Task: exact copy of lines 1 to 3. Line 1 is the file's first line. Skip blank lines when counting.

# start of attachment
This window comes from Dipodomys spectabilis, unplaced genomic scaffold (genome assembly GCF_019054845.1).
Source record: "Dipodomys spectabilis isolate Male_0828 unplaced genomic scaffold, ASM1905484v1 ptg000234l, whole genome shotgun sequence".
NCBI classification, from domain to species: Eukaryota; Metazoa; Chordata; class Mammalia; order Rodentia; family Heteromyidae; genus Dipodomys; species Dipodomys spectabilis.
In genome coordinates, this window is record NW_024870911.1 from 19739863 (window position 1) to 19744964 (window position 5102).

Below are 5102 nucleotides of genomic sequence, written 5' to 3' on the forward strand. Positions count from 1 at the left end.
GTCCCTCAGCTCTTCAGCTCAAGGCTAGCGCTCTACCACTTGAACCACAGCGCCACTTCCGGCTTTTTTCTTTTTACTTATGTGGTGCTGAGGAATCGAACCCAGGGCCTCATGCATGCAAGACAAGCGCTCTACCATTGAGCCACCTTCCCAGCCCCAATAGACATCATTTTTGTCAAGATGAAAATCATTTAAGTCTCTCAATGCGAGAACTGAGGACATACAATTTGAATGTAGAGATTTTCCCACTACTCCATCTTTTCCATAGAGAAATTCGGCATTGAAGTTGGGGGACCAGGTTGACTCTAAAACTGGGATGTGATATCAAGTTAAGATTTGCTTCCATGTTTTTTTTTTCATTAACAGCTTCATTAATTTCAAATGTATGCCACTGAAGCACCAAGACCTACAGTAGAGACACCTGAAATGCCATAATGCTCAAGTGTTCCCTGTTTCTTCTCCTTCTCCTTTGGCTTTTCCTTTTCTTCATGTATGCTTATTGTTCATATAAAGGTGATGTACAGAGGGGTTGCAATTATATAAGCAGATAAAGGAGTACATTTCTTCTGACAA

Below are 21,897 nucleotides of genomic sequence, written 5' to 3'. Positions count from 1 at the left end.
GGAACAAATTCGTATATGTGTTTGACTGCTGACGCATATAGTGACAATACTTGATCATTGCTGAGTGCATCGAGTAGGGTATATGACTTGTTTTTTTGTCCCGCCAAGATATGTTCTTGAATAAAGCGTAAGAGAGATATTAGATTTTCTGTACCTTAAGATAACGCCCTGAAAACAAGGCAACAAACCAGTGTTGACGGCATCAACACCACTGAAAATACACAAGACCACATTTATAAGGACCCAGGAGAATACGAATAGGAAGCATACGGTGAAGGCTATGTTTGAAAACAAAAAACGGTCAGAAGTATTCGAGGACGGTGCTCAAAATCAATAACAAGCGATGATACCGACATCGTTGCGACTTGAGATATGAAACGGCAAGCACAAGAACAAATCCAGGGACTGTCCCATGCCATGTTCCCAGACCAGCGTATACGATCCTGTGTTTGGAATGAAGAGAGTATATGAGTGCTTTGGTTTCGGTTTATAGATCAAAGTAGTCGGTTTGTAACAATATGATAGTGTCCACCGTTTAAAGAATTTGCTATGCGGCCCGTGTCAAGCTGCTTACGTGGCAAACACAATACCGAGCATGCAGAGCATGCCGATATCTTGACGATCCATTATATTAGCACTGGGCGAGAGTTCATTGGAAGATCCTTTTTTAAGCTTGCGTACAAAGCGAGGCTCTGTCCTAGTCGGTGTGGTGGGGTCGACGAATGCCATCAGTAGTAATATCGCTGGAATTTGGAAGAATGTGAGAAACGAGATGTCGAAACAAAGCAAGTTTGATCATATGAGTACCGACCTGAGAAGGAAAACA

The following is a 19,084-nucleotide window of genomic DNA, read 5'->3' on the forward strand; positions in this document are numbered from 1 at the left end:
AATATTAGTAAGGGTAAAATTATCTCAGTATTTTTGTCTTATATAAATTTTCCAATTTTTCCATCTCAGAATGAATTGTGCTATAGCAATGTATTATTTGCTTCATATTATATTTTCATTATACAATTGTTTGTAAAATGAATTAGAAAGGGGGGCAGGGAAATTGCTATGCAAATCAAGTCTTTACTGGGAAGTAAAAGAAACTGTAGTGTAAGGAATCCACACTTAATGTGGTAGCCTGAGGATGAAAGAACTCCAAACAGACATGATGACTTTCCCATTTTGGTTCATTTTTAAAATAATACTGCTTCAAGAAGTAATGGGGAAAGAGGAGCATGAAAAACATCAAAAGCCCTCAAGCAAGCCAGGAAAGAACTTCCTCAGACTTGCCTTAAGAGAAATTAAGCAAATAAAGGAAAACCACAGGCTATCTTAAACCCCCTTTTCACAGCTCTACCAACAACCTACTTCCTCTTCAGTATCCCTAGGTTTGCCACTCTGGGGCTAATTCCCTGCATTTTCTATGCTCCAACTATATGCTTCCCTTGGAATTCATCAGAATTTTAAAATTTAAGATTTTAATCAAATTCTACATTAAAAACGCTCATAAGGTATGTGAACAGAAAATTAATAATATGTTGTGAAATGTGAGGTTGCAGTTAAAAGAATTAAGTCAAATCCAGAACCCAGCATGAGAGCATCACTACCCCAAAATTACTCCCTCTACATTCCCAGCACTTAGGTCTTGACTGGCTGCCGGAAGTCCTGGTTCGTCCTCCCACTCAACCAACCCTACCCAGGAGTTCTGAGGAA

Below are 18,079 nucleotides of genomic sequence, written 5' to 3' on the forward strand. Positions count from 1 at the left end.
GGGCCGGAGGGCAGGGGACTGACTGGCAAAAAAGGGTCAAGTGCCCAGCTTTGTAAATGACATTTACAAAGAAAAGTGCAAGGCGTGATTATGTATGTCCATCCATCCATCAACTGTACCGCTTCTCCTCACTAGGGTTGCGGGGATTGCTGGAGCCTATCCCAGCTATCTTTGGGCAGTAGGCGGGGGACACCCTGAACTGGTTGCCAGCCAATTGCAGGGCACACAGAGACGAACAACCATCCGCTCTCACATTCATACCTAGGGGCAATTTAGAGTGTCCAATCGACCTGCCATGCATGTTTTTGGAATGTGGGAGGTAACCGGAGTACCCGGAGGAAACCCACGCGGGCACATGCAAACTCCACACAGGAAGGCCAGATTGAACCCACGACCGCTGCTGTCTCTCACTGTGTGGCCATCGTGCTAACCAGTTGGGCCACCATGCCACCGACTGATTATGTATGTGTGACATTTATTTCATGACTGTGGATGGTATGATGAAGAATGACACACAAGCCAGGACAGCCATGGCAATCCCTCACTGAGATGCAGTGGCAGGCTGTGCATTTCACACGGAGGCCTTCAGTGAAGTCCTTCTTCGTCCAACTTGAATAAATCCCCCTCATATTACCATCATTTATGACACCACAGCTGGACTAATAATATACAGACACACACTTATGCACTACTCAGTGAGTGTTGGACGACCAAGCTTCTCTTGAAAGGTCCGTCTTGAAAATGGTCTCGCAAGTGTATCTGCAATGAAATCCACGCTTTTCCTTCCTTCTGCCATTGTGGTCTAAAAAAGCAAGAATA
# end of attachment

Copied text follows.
This window comes from Dipodomys spectabilis, unplaced genomic scaffold (genome assembly GCF_019054845.1).
Source record: "Dipodomys spectabilis isolate Male_0828 unplaced genomic scaffold, ASM1905484v1 ptg000234l, whole genome shotgun sequence".
NCBI classification, from domain to species: Eukaryota; Metazoa; Chordata; class Mammalia; order Rodentia; family Heteromyidae; genus Dipodomys; species Dipodomys spectabilis.